Monday, February 22, 2021

Kremlin's Commitment to 'Stability of Cadres' Opens the Way to Disaster, Moscow Analysts Say

Paul Goble

            Staunton, February 21 – Vladimir Putin has already extended the age limit for senior officials so that they can serve into their 70s or even longer. Now Duma deputy Andrey Klishas has introduced a bill that would allow officials to serve in regions for up to ten years and be rotated only every five.

            Such arrangements, Svobodnya pressa commentator Sergey Aksyonov says will mean that officials will stay in place ever longer, that there will be fewer opportunities for younger Russians to rise through the ranks, and that Putin’s Russia is sinking every more rapidly into the kind of stagnation seen in Brezhnev’s times (

            Combined with the constitutional changes that allow Putin to remain in office for life, changes that Klishas was involved with, these moves mean, social psychologist Aleksey Roshchin tells Aksyonov, that Russia is well on the way to “a Putin stagnation” resembling Brezhnev’s.

            “Our system of power,” the psychologist says, “very much fears any changes and distrusts the rising ‘sea of young people,” a sea that is becoming “ever larger both absolutely and relatively because those in power are aging and then passing from the scene. Those in power want to do what they can to block that trend.

            Many senior officials are now “far older than 60” and they fear they will be pushed from the scene before their time. That will cost them status and comfort and raise questions about where the country is going because young people will always try to introduce changes and thus call the current situation into question.

            Some of these elderly officials are nonetheless quite good at their jobs, but many remain in place not because of that but because they know how to block the rise of the young and any change that could threaten them or others, Roshchin says. They thus operate as “brakes” rather than “drivers” of society.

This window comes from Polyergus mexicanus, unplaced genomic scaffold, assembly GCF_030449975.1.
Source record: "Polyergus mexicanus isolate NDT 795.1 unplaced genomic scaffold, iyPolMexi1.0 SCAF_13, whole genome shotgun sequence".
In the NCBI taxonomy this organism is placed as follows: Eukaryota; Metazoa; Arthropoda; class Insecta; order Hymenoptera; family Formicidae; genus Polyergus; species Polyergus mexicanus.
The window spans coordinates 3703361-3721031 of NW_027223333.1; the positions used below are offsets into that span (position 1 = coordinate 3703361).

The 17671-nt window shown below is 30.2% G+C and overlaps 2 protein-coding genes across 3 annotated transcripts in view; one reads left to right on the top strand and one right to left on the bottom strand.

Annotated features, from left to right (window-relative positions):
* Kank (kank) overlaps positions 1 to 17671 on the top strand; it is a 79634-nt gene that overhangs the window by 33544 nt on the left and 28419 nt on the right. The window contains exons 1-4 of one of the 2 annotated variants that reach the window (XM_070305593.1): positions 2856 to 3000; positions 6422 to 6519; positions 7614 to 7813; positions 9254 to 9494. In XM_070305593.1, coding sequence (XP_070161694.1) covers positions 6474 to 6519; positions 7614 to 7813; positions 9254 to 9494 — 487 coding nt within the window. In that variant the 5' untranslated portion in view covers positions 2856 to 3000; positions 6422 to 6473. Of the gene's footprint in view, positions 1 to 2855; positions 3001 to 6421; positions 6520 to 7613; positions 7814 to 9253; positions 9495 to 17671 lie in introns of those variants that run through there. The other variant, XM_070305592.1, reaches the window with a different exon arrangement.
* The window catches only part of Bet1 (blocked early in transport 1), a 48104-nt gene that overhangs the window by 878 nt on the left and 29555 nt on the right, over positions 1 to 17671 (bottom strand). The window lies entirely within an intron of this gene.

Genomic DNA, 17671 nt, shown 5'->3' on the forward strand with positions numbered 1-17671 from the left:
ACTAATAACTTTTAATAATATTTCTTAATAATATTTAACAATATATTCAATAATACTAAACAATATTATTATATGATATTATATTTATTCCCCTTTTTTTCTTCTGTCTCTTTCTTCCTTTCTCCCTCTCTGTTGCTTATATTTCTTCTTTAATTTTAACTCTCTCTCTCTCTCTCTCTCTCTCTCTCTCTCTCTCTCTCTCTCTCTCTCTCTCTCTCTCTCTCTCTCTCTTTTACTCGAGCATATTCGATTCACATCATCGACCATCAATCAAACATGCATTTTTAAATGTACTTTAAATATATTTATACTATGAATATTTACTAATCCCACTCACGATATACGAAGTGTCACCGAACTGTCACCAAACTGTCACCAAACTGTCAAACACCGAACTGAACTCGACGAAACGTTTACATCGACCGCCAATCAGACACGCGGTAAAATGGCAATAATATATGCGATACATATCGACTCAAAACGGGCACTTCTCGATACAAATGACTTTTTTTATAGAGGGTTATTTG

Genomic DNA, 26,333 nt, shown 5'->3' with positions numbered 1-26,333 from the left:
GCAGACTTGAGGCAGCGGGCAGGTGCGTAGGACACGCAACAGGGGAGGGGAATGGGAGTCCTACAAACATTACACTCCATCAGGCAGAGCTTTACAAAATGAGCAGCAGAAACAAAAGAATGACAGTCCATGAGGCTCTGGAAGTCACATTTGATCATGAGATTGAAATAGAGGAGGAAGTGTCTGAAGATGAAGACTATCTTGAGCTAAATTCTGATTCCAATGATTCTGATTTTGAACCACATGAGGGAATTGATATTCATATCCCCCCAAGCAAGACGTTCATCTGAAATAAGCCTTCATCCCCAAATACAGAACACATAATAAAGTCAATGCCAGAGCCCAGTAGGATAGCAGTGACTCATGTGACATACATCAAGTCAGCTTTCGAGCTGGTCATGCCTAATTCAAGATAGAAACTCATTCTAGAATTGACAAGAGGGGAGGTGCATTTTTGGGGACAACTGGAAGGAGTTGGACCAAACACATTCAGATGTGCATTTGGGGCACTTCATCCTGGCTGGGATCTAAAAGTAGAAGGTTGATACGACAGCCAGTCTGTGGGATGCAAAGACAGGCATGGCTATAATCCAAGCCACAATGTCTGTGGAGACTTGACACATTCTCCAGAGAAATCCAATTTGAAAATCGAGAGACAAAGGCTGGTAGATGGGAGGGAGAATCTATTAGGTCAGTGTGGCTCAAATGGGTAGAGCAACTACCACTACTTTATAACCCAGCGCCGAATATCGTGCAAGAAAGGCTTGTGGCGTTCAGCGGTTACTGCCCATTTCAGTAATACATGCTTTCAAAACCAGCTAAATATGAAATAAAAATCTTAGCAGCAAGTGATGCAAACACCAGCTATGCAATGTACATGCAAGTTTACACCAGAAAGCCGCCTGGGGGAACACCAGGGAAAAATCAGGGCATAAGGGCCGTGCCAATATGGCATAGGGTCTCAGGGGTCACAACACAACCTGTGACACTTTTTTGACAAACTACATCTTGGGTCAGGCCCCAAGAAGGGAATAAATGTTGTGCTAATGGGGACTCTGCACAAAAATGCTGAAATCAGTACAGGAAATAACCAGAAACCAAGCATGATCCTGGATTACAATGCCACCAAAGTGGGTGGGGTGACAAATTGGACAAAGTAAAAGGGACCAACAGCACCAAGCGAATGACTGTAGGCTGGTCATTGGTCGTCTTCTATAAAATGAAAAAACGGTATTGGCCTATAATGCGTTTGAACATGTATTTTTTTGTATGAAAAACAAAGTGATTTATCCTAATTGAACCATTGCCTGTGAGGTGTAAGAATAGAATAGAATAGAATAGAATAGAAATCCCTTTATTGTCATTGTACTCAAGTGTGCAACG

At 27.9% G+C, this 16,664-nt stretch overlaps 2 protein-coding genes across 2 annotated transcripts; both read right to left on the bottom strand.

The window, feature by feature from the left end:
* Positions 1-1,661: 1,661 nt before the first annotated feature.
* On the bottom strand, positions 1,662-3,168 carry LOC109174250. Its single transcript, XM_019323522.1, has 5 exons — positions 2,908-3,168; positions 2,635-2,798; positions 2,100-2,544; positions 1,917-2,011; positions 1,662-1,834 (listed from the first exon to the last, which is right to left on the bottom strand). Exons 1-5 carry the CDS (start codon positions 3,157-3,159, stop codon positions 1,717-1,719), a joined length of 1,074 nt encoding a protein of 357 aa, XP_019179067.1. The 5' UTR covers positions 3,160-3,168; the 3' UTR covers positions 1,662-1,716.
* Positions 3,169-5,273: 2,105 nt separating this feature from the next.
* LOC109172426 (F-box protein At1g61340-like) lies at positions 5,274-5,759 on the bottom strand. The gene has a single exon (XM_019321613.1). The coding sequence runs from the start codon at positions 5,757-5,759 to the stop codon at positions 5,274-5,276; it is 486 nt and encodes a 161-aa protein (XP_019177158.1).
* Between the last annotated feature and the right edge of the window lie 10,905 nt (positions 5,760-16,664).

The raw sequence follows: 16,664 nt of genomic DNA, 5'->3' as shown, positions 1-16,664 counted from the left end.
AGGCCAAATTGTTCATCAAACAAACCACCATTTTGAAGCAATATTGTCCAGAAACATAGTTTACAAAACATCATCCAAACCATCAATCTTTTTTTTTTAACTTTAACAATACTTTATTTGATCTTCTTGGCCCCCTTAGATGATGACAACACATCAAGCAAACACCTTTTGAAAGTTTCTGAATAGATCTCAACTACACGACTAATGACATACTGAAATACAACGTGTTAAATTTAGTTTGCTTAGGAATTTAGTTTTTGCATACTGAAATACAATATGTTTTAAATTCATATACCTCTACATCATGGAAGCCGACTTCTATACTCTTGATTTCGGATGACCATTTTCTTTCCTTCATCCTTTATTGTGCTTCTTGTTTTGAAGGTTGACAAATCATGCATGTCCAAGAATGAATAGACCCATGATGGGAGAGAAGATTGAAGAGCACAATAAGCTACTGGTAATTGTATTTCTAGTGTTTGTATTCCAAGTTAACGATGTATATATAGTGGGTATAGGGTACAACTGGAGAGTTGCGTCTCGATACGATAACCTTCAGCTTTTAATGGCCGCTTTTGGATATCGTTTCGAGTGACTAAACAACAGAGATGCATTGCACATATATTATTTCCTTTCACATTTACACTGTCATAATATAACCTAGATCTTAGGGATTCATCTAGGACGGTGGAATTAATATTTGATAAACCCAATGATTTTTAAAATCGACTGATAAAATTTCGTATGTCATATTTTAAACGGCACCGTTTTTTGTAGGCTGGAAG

A particular reason that many of these aging leaders have adopted this defensive stance is their memory of the late USSR. For them, the ideal leader is someone who doesn’t change anything rather than someone who starts making changes that lead to unpredictable and unwelcome outcomes.

            Dmitry Zhuravlyev, head of the Moscow Institute of Regional Problems and a former staffer in the Presidential Administration, argues that the Klishas proposal may have other consequences and some of them are even to be welcomed if Moscow recognizes the possibilities they offer.

            Moscow sometimes believes that rotating cadres in the regions will defeat corruption, but in fact, frequent rotation won’t defeat corruption but “create chaos.” And that is more dangerous both in terms of the amount of corruption around and the stability of the country. But there are problems with too much stability of cadres in the regions.

            “The smaller the elite group, the more its members hold on to other another. Frequently, these people live in one part of town. If the law requires them to rotate positions, they will do so but only among themselves,” Zhuravlyev says. That may create other difficulties that Moscow should try to avoid.

            Indeed, the Klishas bill may even prove to be “a gift to regional elites.”

            The same cannot be said of Putin’s decision to allow senior officials to serve long beyond 70, he continues. After the ouster of Khrushchev, CPSU ideologist Mikhail Suslov officially introduced the concept of “’stability of cadres,” according to which officials should only be changed when there is an obvious need.

            How that ended is unfortunately well-known, Zhuravlyev says, with “a five-year period of pompous funerals” and the subsequent collapse of the system. The current regime, by repeating the stability of cadres approach, is at risk of reprising both phenomena unless it recognizes the danger and works hard to limit it.

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